Total suspended solids, or sediment, originate from many sources including the erosion of pervious surfaces and dust, litter and other particles deposited on impervious surfaces from human activities and the atmosphere. Erosion at construction sites are also major sources of solids. Solids contribute to many water quality, habitat and aesthetic problems in urban waterways. Elevated levels of solids increase turbidity, reduce the penetration of light at depth within the water column, and limit the growth of desirable aquatic plants. Solids that settle out as bottom deposits contribute to sedimentation and can alter and eventually destroy habitat for fish and bottom-dwelling organisms. Solids also provide a medium for the accumulation, transport and storage of other pollutants including nutrients and metals.Chemicals of emerging concern includes a wide range and large number of chemicals whose impacts to human and aquatic health are generally poorly understood. Examples include but are not limited to pharmaceuticals, industrial chemicals, pesticides, fire retardants, microplastics, and cosmetics. Stormwater conveys these chemicals to receiving waters. The behavior of most of these chemicals in the environment is poorly understood.Temperature is a concern in receiving waters when stormwater runoff from hot surfaces enters the receiving water. This occurs in summer on pavements in close proximity to receiving waters, or when constructed ponds discharge warm water to receiving waters. Temperature impacts are typically limited to sensitive species such as trout.Organics includes a wide range of chemicals containing organic carbon. The primary organic chemicals of concern include petroleum products and gasoline, both of which originate primarily from transportation sources. Other organic chemicals include pesticides, animal wastes, and some chemicals of emerging concern. Many organic chemicals are well attenuated in stormwater treatment systems, but some are not. Effects on human and aquatic health vary, with some chemicals (e.g. benzene) being highly toxic.Phosphorus is a common constituent in urban stormwater. Sources include vegetative material (e.g. leaves), sediment from lawns, animal waste, fertilizers, road salt, lawn irrigation water, and other organic wastes. It is an essential element for plant life, but when there is too much of it in water, it can speed up eutrophication (a reduction in dissolved oxygen in water bodies caused by an increase of mineral and organic nutrients) of rivers and lakes.NitrogenTrashMetalsThe primary source of chloride in urban areas is road salt. Chloride concentrations are greatest in winter and in the early phases of snowmelt. Chloride is a mobile contaminant that is easily transported with water. At elevated concentrations it poses risks to aquatic habitats. It can also mobilize metals, inhibit lake mixing, negatively impact vegetation, and damage infrastructure.Ultimately the source of bacteria in urban stormwater is animal waste. Identifying the specific source is more challenging and likely varies with location and land use. Typical sources include domestic pets and wildlife, particularly birds. Sources of bacteria to receiving waters include urban stormwater runoff, leaking sewer lines, sewer overflows, septic systems, landfills, marinas and pumpout facilities, poorly operating packing plants, and other illicit discharges.imagemap for stormwater BMPs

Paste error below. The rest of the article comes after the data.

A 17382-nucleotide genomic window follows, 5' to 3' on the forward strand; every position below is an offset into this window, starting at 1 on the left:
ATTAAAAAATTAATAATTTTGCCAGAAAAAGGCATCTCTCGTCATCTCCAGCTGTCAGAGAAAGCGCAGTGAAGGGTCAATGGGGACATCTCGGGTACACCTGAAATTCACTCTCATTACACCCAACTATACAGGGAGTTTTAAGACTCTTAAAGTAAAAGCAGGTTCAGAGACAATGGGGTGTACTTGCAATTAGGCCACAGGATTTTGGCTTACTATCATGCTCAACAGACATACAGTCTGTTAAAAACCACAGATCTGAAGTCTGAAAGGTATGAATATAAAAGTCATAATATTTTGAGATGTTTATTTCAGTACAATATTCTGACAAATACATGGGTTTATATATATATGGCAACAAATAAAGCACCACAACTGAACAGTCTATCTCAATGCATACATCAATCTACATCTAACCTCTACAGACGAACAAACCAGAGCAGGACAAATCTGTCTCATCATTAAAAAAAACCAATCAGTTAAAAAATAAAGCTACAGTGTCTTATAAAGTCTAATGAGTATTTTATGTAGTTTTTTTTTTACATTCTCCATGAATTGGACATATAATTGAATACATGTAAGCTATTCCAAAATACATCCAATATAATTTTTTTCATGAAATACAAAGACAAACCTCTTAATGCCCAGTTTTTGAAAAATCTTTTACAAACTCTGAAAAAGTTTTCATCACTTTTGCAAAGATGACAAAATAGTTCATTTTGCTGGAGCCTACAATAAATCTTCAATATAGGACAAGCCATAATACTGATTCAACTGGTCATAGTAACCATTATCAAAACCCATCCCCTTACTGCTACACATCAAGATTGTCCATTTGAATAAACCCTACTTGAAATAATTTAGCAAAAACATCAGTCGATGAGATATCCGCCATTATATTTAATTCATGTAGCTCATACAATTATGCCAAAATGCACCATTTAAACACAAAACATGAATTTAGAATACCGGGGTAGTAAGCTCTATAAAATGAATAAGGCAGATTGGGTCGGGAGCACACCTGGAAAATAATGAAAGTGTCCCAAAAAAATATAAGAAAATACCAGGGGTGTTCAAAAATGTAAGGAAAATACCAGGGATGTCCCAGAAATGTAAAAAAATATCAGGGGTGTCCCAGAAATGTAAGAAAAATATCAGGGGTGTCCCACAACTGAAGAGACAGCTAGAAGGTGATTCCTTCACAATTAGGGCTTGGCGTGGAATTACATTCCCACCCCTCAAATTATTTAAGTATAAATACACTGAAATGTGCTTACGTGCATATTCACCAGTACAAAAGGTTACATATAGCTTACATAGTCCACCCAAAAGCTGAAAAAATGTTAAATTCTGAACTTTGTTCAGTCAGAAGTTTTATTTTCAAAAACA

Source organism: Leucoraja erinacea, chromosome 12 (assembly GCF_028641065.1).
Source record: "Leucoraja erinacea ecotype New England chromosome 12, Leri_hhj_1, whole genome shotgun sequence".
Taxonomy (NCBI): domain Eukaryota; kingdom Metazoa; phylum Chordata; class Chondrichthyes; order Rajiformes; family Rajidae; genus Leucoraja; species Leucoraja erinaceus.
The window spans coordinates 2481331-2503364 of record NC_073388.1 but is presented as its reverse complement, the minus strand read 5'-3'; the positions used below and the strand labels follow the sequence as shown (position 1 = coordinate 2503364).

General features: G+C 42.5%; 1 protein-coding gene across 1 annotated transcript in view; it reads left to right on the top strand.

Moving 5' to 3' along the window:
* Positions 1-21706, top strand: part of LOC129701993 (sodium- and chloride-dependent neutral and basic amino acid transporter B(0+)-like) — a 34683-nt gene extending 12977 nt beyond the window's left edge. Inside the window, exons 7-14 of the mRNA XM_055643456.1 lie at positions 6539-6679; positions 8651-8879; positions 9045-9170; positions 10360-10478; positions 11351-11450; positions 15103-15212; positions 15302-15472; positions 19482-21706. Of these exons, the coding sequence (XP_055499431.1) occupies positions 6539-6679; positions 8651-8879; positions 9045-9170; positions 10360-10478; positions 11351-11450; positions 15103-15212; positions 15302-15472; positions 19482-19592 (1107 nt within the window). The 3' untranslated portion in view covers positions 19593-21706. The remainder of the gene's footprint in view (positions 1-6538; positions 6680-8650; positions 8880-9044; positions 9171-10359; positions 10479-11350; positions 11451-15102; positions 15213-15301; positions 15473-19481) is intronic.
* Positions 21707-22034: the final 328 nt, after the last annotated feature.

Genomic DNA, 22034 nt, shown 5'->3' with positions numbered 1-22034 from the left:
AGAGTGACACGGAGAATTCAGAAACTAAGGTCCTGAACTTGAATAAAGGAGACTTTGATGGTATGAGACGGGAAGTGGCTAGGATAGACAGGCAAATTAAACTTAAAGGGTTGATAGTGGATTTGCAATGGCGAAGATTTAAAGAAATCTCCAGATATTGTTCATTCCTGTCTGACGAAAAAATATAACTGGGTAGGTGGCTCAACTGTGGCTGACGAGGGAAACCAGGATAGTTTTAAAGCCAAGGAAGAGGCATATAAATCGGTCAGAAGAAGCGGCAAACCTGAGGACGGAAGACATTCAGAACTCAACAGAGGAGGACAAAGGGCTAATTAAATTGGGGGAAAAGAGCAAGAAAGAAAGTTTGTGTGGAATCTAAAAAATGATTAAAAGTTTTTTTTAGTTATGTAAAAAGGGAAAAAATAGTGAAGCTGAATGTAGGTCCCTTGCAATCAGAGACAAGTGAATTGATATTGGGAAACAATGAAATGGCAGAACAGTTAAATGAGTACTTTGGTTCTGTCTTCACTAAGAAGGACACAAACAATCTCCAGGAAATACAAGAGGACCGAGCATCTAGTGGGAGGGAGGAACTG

Pollutants in stormwater runoff. Mouse hover over an i box to read a description of the pollutant, or click on an i box to go to a page on the pollutant.

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This page was last edited on 4 August 2022, at 21:13.